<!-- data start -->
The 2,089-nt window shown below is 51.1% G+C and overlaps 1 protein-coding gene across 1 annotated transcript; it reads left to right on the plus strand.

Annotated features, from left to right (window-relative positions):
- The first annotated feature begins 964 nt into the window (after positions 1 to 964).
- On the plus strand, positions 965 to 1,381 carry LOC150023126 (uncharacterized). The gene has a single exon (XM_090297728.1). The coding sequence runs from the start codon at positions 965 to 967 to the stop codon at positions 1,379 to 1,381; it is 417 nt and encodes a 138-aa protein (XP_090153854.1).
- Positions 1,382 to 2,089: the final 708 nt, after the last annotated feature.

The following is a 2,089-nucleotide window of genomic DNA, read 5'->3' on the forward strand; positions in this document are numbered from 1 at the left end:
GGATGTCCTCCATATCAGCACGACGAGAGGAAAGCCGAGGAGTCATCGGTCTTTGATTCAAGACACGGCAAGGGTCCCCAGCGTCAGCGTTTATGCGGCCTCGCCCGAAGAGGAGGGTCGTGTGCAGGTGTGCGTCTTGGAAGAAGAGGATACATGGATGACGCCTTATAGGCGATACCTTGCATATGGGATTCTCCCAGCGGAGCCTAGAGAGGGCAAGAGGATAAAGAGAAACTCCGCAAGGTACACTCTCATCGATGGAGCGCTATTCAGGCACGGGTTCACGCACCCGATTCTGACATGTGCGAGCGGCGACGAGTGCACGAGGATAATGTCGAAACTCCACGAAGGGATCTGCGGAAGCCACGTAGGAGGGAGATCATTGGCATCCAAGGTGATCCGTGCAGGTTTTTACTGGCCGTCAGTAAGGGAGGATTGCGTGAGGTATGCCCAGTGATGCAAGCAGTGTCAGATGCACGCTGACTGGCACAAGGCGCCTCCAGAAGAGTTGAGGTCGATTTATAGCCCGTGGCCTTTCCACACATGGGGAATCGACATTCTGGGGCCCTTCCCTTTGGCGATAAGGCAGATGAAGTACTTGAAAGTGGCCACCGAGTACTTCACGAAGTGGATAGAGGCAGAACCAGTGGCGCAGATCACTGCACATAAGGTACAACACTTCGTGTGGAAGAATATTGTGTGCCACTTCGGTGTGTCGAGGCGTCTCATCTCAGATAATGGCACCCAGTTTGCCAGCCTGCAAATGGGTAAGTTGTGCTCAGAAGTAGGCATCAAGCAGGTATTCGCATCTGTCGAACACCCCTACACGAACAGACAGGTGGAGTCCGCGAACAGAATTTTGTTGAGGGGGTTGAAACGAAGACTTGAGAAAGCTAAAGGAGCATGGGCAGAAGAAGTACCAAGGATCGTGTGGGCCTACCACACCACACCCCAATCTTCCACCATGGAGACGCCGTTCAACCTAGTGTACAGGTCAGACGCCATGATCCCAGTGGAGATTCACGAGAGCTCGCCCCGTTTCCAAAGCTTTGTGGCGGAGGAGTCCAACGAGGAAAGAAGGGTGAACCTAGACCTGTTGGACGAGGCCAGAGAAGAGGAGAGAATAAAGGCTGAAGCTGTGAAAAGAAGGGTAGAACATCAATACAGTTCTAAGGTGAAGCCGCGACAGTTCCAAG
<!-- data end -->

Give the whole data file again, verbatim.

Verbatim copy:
The 2,089-nt window shown below is 51.1% G+C and overlaps 1 protein-coding gene across 1 annotated transcript; it reads left to right on the plus strand.

Annotated features, from left to right (window-relative positions):
- The first annotated feature begins 964 nt into the window (after positions 1 to 964).
- On the plus strand, positions 965 to 1,381 carry LOC150023126 (uncharacterized). The gene has a single exon (XM_090297728.1). The coding sequence runs from the start codon at positions 965 to 967 to the stop codon at positions 1,379 to 1,381; it is 417 nt and encodes a 138-aa protein (XP_090153854.1).
- Positions 1,382 to 2,089: the final 708 nt, after the last annotated feature.

The following is a 2,089-nucleotide window of genomic DNA, read 5'->3' on the forward strand; positions in this document are numbered from 1 at the left end:
GGATGTCCTCCATATCAGCACGACGAGAGGAAAGCCGAGGAGTCATCGGTCTTTGATTCAAGACACGGCAAGGGTCCCCAGCGTCAGCGTTTATGCGGCCTCGCCCGAAGAGGAGGGTCGTGTGCAGGTGTGCGTCTTGGAAGAAGAGGATACATGGATGACGCCTTATAGGCGATACCTTGCATATGGGATTCTCCCAGCGGAGCCTAGAGAGGGCAAGAGGATAAAGAGAAACTCCGCAAGGTACACTCTCATCGATGGAGCGCTATTCAGGCACGGGTTCACGCACCCGATTCTGACATGTGCGAGCGGCGACGAGTGCACGAGGATAATGTCGAAACTCCACGAAGGGATCTGCGGAAGCCACGTAGGAGGGAGATCATTGGCATCCAAGGTGATCCGTGCAGGTTTTTACTGGCCGTCAGTAAGGGAGGATTGCGTGAGGTATGCCCAGTGATGCAAGCAGTGTCAGATGCACGCTGACTGGCACAAGGCGCCTCCAGAAGAGTTGAGGTCGATTTATAGCCCGTGGCCTTTCCACACATGGGGAATCGACATTCTGGGGCCCTTCCCTTTGGCGATAAGGCAGATGAAGTACTTGAAAGTGGCCACCGAGTACTTCACGAAGTGGATAGAGGCAGAACCAGTGGCGCAGATCACTGCACATAAGGTACAACACTTCGTGTGGAAGAATATTGTGTGCCACTTCGGTGTGTCGAGGCGTCTCATCTCAGATAATGGCACCCAGTTTGCCAGCCTGCAAATGGGTAAGTTGTGCTCAGAAGTAGGCATCAAGCAGGTATTCGCATCTGTCGAACACCCCTACACGAACAGACAGGTGGAGTCCGCGAACAGAATTTTGTTGAGGGGGTTGAAACGAAGACTTGAGAAAGCTAAAGGAGCATGGGCAGAAGAAGTACCAAGGATCGTGTGGGCCTACCACACCACACCCCAATCTTCCACCATGGAGACGCCGTTCAACCTAGTGTACAGGTCAGACGCCATGATCCCAGTGGAGATTCACGAGAGCTCGCCCCGTTTCCAAAGCTTTGTGGCGGAGGAGTCCAACGAGGAAAGAAGGGTGAACCTAGACCTGTTGGACGAGGCCAGAGAAGAGGAGAGAATAAAGGCTGAAGCTGTGAAAAGAAGGGTAGAACATCAATACAGTTCTAAGGTGAAGCCGCGACAGTTCCAAG